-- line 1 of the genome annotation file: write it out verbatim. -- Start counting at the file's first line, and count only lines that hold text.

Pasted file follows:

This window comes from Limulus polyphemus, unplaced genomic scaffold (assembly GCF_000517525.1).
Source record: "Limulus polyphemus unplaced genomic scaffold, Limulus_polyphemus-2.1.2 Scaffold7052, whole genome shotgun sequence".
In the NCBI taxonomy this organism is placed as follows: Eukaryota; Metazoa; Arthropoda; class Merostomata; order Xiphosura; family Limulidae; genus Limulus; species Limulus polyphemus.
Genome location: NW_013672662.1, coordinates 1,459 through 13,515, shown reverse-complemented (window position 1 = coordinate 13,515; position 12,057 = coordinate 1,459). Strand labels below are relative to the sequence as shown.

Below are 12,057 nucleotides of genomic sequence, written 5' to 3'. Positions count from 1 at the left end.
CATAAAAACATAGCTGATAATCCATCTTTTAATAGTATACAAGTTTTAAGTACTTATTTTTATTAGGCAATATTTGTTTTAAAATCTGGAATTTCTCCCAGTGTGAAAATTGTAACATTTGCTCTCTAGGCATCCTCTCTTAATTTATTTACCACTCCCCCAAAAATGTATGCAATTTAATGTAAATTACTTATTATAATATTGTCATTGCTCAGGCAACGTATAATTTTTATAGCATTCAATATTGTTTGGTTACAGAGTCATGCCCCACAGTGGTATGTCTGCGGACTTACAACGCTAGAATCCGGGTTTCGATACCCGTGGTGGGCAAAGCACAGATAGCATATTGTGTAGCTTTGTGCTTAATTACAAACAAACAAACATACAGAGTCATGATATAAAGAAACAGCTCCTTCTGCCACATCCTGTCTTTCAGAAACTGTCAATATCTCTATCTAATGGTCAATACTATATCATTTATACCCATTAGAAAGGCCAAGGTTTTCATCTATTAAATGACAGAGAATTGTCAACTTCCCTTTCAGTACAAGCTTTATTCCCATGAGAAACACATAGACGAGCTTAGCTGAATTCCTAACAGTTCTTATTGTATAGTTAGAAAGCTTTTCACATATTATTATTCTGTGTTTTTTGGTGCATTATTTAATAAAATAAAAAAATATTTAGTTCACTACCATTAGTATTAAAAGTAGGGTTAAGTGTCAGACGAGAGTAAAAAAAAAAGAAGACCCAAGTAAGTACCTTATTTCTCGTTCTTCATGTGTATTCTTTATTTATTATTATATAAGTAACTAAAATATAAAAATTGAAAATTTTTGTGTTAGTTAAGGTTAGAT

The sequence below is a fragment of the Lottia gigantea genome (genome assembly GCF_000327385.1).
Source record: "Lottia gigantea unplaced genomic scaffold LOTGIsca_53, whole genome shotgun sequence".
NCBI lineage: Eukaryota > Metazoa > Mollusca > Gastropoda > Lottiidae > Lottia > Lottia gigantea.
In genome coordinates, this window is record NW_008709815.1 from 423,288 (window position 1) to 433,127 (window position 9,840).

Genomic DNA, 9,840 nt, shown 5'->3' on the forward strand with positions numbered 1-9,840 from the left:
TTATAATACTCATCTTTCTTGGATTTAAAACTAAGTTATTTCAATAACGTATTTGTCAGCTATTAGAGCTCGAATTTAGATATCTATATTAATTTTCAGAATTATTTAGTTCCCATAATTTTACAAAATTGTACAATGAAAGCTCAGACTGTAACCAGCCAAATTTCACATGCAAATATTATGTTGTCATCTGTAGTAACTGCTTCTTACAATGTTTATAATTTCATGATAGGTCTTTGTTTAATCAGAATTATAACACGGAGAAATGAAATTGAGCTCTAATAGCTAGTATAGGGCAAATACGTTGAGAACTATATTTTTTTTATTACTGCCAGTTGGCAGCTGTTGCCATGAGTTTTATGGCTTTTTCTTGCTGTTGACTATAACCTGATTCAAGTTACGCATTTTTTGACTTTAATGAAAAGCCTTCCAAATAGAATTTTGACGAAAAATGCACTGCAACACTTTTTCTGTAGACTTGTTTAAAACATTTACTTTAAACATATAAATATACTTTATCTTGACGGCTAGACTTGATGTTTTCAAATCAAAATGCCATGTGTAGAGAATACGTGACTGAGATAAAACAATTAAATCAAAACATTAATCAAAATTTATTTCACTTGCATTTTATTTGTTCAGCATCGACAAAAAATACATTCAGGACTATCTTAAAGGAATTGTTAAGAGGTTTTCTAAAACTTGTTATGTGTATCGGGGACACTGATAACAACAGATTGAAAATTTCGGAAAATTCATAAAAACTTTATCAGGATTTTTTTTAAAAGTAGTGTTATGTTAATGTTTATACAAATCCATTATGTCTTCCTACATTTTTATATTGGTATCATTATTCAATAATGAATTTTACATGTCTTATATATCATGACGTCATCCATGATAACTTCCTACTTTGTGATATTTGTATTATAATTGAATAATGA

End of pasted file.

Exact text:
This window comes from Limulus polyphemus, unplaced genomic scaffold (assembly GCF_000517525.1).